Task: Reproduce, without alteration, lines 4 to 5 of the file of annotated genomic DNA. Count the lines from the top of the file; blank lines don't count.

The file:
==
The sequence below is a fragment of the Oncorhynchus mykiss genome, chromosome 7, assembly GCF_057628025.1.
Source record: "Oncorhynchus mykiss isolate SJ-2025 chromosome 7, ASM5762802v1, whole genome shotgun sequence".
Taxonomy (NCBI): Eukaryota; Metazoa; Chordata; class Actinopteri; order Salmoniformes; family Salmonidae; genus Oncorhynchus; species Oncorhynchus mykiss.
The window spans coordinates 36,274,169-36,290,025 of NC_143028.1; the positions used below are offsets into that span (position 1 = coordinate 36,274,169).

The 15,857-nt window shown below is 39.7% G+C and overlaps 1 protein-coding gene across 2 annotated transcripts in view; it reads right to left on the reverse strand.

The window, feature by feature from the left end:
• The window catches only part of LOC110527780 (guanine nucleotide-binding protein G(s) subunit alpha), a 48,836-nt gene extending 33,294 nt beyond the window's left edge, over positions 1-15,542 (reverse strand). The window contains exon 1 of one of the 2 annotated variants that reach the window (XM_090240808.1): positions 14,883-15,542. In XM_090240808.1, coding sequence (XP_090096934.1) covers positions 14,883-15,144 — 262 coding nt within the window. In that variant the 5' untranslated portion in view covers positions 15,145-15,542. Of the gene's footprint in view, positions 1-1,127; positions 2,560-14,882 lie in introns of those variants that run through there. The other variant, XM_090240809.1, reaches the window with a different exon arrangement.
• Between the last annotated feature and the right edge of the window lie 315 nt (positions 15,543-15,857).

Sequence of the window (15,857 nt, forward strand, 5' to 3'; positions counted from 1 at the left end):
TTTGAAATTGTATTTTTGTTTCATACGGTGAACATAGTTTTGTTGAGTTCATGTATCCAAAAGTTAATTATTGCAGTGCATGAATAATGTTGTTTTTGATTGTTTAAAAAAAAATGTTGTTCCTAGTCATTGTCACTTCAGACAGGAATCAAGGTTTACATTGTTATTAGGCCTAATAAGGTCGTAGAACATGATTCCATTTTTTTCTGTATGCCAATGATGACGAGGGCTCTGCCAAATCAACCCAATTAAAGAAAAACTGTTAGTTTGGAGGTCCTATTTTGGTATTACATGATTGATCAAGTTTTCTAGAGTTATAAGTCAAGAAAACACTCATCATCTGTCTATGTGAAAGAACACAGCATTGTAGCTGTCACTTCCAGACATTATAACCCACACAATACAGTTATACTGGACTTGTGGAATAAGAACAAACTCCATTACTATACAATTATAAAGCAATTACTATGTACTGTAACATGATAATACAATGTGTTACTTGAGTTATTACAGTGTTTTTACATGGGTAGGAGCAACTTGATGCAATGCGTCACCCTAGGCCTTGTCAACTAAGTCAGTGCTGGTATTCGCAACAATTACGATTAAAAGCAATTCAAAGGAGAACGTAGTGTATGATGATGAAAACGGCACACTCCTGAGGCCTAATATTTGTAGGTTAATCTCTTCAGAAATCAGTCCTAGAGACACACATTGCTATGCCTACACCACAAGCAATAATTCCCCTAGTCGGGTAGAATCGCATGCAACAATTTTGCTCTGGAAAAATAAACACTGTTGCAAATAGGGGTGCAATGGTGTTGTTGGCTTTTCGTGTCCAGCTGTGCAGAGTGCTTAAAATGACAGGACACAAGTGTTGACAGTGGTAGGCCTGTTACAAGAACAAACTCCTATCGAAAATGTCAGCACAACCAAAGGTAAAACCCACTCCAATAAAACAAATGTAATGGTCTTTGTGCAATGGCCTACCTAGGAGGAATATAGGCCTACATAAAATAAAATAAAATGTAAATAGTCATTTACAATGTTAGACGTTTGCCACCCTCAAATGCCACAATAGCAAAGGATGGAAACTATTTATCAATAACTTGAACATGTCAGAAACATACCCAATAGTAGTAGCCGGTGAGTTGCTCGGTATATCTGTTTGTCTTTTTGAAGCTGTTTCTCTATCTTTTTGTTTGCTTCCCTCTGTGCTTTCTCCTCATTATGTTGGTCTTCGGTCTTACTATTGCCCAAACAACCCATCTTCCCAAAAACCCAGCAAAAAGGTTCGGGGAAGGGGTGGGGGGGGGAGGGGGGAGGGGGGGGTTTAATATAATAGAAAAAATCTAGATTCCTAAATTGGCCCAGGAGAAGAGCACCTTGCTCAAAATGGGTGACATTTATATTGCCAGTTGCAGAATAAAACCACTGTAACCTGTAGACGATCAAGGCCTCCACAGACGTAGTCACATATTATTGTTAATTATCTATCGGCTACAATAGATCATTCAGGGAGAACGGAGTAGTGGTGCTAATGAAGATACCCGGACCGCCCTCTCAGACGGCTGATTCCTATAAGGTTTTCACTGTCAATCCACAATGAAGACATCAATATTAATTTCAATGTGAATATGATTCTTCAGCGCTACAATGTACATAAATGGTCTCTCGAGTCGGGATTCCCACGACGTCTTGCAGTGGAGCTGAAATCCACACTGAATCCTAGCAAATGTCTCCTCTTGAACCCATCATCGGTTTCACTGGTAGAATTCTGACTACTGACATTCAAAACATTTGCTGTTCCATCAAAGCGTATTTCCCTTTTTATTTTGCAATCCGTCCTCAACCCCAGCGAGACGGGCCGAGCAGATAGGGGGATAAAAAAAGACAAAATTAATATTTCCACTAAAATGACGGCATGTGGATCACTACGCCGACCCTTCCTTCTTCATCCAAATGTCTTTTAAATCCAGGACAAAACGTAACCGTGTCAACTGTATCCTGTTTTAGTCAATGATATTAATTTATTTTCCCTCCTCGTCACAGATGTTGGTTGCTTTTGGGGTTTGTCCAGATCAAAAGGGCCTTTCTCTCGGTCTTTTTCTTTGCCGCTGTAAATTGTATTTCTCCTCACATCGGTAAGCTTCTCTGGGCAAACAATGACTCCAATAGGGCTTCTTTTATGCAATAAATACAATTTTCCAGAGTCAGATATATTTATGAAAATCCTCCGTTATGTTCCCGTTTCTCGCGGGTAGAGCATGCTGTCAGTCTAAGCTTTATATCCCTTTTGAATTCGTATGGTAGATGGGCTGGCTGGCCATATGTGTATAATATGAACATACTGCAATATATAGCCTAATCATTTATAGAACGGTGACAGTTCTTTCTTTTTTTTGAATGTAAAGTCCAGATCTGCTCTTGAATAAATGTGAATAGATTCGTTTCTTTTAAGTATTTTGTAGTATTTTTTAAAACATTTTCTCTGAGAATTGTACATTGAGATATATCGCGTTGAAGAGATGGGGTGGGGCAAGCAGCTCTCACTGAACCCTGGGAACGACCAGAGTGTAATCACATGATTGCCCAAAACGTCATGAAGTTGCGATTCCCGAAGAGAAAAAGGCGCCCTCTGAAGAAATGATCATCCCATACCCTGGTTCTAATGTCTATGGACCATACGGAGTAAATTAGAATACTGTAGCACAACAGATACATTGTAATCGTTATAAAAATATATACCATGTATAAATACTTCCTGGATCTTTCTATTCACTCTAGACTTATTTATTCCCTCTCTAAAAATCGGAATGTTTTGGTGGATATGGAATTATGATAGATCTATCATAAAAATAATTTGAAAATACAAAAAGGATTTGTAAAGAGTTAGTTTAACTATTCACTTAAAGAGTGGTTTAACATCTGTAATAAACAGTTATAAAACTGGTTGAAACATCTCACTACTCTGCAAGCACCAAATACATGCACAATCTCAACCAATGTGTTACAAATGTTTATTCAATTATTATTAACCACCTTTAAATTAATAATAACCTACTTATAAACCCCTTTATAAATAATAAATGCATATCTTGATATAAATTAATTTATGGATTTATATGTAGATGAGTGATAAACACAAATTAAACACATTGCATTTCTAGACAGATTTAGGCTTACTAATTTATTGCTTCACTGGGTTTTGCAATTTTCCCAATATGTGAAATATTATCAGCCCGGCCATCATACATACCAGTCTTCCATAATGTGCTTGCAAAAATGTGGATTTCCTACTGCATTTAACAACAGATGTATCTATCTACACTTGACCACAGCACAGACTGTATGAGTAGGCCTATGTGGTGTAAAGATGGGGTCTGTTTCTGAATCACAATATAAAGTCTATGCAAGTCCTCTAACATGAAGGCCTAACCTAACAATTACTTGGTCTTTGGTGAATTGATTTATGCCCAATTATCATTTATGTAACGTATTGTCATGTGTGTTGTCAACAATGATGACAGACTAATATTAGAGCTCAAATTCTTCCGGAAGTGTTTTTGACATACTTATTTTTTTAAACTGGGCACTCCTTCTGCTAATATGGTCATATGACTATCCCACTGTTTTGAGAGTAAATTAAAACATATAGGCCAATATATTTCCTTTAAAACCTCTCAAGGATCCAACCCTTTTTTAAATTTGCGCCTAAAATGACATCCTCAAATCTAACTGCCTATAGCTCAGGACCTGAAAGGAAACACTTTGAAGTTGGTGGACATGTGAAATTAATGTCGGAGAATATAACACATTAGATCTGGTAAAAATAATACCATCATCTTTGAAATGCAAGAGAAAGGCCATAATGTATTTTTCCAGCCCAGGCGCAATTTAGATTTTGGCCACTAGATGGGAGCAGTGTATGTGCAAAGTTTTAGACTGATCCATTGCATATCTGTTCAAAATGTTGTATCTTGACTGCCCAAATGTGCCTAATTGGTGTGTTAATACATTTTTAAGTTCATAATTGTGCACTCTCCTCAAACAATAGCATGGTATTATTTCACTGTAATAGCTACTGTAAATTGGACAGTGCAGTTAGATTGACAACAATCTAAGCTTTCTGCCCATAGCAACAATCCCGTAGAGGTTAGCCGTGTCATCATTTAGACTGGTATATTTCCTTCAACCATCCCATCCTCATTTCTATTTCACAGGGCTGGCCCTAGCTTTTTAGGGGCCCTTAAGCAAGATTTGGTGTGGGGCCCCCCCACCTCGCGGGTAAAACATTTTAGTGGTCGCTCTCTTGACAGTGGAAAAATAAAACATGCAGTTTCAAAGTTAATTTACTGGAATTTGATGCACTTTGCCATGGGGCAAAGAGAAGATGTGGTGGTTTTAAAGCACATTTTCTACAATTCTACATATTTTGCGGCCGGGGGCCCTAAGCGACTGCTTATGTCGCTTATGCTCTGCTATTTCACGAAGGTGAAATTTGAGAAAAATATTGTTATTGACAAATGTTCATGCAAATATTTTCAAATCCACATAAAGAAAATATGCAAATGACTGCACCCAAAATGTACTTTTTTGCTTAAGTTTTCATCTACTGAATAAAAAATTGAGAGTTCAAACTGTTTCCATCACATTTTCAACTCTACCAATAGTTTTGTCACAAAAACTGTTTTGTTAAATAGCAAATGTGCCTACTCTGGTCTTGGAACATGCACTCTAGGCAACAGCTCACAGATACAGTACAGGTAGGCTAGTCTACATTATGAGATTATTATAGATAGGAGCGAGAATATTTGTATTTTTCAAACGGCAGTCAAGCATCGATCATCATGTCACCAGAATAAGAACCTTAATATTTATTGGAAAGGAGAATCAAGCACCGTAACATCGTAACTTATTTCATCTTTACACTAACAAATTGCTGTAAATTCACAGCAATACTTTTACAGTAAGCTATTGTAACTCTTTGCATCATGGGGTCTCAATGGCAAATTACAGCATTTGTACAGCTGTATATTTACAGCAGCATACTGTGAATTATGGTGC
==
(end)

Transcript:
The window spans coordinates 36,274,169-36,290,025 of NC_143028.1; the positions used below are offsets into that span (position 1 = coordinate 36,274,169).

The 15,857-nt window shown below is 39.7% G+C and overlaps 1 protein-coding gene across 2 annotated transcripts in view; it reads right to left on the reverse strand.